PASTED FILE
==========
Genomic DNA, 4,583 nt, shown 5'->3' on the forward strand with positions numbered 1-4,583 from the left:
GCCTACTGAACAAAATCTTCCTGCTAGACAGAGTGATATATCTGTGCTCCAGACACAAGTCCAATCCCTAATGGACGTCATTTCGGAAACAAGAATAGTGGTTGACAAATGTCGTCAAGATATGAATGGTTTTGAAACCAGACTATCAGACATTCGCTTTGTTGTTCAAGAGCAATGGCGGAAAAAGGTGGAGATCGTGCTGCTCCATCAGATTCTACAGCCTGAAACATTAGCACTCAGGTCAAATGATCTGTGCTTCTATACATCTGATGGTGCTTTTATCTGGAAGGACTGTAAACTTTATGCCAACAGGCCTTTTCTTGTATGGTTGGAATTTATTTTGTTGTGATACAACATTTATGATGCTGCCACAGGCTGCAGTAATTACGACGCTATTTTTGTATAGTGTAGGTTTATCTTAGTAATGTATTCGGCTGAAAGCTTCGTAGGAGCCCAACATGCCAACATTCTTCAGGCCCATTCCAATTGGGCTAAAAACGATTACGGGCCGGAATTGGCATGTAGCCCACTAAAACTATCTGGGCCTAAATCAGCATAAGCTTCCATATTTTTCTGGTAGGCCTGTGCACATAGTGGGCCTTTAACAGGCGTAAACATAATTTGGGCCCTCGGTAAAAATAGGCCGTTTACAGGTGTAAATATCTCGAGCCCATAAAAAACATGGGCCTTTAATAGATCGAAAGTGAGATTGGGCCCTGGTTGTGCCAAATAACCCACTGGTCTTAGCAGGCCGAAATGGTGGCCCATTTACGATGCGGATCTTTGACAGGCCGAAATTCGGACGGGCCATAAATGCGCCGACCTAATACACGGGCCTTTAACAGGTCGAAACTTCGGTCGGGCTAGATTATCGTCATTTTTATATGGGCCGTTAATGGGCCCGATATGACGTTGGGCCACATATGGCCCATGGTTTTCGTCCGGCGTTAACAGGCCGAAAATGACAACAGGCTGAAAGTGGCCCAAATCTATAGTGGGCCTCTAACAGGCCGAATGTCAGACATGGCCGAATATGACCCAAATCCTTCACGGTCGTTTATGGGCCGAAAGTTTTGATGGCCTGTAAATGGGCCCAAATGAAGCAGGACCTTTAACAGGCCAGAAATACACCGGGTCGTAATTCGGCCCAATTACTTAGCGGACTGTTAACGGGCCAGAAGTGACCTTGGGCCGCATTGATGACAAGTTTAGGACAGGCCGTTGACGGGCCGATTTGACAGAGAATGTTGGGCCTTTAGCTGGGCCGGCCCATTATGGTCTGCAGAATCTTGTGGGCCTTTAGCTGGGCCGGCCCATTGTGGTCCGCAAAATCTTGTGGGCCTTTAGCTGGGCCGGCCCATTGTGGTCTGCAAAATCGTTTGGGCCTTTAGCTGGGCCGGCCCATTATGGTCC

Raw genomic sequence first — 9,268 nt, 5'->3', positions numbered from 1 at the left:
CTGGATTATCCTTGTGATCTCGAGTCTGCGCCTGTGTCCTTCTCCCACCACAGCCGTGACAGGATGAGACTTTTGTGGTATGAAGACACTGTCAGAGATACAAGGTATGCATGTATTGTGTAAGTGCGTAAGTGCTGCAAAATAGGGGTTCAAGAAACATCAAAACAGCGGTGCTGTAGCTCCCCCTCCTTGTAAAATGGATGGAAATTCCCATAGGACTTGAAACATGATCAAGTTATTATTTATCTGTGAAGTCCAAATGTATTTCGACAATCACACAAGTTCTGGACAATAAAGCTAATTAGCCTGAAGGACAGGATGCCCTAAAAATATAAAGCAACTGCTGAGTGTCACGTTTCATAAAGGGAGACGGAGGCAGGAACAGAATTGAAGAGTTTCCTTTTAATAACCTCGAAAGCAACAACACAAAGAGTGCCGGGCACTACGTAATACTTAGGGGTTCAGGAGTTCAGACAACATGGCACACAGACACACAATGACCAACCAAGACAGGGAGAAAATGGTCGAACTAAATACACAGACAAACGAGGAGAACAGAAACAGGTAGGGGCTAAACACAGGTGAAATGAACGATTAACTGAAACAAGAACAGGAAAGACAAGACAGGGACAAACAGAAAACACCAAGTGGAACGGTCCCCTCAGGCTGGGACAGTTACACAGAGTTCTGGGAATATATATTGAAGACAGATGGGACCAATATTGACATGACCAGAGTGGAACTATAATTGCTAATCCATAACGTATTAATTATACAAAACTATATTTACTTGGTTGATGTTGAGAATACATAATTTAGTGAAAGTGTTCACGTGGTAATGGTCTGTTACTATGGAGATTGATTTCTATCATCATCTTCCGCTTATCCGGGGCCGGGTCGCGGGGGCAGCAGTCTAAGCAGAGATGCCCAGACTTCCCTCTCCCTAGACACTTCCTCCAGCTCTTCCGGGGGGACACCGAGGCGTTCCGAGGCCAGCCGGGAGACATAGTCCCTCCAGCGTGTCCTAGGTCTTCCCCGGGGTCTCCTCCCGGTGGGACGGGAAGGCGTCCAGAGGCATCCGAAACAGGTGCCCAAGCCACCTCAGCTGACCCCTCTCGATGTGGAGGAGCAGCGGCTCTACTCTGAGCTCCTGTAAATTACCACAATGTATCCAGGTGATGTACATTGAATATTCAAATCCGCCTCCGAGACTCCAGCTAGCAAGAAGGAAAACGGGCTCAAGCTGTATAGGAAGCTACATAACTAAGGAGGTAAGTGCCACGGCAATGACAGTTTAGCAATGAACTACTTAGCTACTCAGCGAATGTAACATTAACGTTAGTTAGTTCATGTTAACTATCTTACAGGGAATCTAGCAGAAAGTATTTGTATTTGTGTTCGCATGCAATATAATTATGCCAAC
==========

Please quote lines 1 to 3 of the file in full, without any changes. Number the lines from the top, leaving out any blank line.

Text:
Genomic DNA, 4,583 nt, shown 5'->3' on the forward strand with positions numbered 1-4,583 from the left:
GCCTACTGAACAAAATCTTCCTGCTAGACAGAGTGATATATCTGTGCTCCAGACACAAGTCCAATCCCTAATGGACGTCATTTCGGAAACAAGAATAGTGGTTGACAAATGTCGTCAAGATATGAATGGTTTTGAAACCAGACTATCAGACATTCGCTTTGTTGTTCAAGAGCAATGGCGGAAAAAGGTGGAGATCGTGCTGCTCCATCAGATTCTACAGCCTGAAACATTAGCACTCAGGTCAAATGATCTGTGCTTCTATACATCTGATGGTGCTTTTATCTGGAAGGACTGTAAACTTTATGCCAACAGGCCTTTTCTTGTATGGTTGGAATTTATTTTGTTGTGATACAACATTTATGATGCTGCCACAGGCTGCAGTAATTACGACGCTATTTTTGTATAGTGTAGGTTTATCTTAGTAATGTATTCGGCTGAAAGCTTCGTAGGAGCCCAACATGCCAACATTCTTCAGGCCCATTCCAATTGGGCTAAAAACGATTACGGGCCGGAATTGGCATGTAGCCCACTAAAACTATCTGGGCCTAAATCAGCATAAGCTTCCATATTTTTCTGGTAGGCCTGTGCACATAGTGGGCCTTTAACAGGCGTAAACATAATTTGGGCCCTCGGTAAAAATAGGCCGTTTACAGGTGTAAATATCTCGAGCCCATAAAAAACATGGGCCTTTAATAGATCGAAAGTGAGATTGGGCCCTGGTTGTGCCAAATAACCCACTGGTCTTAGCAGGCCGAAATGGTGGCCCATTTACGATGCGGATCTTTGACAGGCCGAAATTCGGACGGGCCATAAATGCGCCGACCTAATACACGGGCCTTTAACAGGTCGAAACTTCGGTCGGGCTAGATTATCGTCATTTTTATATGGGCCGTTAATGGGCCCGATATGACGTTGGGCCACATATGGCCCATGGTTTTCGTCCGGCGTTAACAGGCCGAAAATGACAACAGGCTGAAAGTGGCCCAAATCTATAGTGGGCCTCTAACAGGCCGAATGTCAGACATGGCCGAATATGACCCAAATCCTTCACGGTCGTTTATGGGCCGAAAGTTTTGATGGCCTGTAAATGGGCCCAAATGAAGCAGGACCTTTAACAGGCCAGAAATACACCGGGTCGTAATTCGGCCCAATTACTTAGCGGACTGTTAACGGGCCAGAAGTGACCTTGGGCCGCATTGATGACAAGTTTAGGACAGGCCGTTGACGGGCCGATTTGACAGAGAATGTTGGGCCTTTAGCTGGGCCGGCCCATTATGGTCTGCAGAATCTTGTGGGCCTTTAGCTGGGCCGGCCCATTGTGGTCCGCAAAATCTTGTGGGCCTTTAGCTGGGCCGGCCCATTGTGGTCTGCAAAATCGTTTGGGCCTTTAGCTGGGCCGGCCCATTATGGTCC

Raw genomic sequence first — 9,268 nt, 5'->3', positions numbered from 1 at the left: